Patients with prolonged diarrhea (ie, >7 days)

Uncertain diagnosis (eg, acute viral gastroenteritis versus IBD)

Clinical features and the pattern of illness may suggest a particular virus (table 1), but confirmation requires microbiologic testing because no feature is pathognomonic [18]. Viral gastroenteritis pathogens are excreted in the stool. They can be detected one to two days before symptom onset through a week or two after symptom resolution. Diagnosis of most of the common causes of acute viral gastroenteritis in children is discussed separately:

Norovirus (see "Norovirus", section on 'Diagnosis')

Rotavirus (see "Clinical manifestations and diagnosis of rotavirus infection", section on 'Diagnosis')

Adenoviruses 40 and 41 (see "Diagnosis, treatment, and prevention of adenovirus infection", section on 'Diarrhea in young children')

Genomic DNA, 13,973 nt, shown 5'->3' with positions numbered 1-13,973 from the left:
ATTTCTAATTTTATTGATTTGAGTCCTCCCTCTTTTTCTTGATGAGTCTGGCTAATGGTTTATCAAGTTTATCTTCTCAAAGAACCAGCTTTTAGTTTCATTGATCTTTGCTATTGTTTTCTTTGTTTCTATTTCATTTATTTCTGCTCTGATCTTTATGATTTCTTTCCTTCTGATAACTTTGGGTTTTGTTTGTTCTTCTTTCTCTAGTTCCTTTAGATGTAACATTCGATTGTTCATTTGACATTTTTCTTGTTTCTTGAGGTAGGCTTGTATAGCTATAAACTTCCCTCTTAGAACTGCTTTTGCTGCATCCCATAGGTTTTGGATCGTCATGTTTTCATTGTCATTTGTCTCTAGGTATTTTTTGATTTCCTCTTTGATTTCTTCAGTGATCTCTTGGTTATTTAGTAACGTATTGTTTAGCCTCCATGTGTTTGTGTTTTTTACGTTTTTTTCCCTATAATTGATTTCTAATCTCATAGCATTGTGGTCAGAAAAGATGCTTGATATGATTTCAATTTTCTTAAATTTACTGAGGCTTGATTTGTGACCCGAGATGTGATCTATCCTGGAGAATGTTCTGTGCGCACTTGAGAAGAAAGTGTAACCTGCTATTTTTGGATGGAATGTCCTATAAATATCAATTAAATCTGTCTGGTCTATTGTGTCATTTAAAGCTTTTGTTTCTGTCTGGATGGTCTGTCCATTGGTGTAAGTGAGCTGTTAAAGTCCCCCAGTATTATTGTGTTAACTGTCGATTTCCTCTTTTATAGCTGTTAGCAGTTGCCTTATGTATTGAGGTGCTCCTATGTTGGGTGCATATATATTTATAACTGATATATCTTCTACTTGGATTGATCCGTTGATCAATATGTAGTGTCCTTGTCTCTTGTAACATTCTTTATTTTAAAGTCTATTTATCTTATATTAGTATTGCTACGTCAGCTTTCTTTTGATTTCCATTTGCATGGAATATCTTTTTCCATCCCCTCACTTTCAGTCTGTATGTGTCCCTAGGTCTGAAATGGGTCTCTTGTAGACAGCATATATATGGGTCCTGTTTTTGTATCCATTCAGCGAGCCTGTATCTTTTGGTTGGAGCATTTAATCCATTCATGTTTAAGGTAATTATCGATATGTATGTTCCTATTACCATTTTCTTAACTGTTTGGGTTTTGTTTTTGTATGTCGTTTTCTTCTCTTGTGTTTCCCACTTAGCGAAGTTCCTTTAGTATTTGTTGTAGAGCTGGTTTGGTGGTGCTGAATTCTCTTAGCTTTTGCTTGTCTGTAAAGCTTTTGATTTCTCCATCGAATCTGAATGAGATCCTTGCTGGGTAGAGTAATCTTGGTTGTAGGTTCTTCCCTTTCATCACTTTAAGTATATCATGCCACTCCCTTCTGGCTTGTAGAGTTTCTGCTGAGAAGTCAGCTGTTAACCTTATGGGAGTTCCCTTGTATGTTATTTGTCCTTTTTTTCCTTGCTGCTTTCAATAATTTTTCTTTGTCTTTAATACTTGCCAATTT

Molecular methods such as multiplex real-time polymerase chain reaction (RT-PCR) are commercially available for the detection of fecal viral pathogens, including astrovirus, and are replacing traditional tests [48]. The major advantages of molecular diagnostic methods are increased sensitivity for common viruses, such as rotavirus and adenovirus, and the ability to detect uncultivable viruses such as norovirus, sapovirus, and astrovirus [68,69]. Interpretation of assay results may be complicated by the frequent detection of viruses in fecal samples from asymptomatic children and the detection of multiple viruses in a single sample [69-71]. When multiple pathogens are detected, the clinician should recognize that disease outbreaks in closed settings and individual cases in regions with poor water and sewage handling may be caused by multiple pathogens, with a clinical presentation of features of each pathogen, such as profuse and watery diarrhea, with blood apparent, in a patient simultaneously ill from rotavirus and hemorrhagic Escherichia coli infection.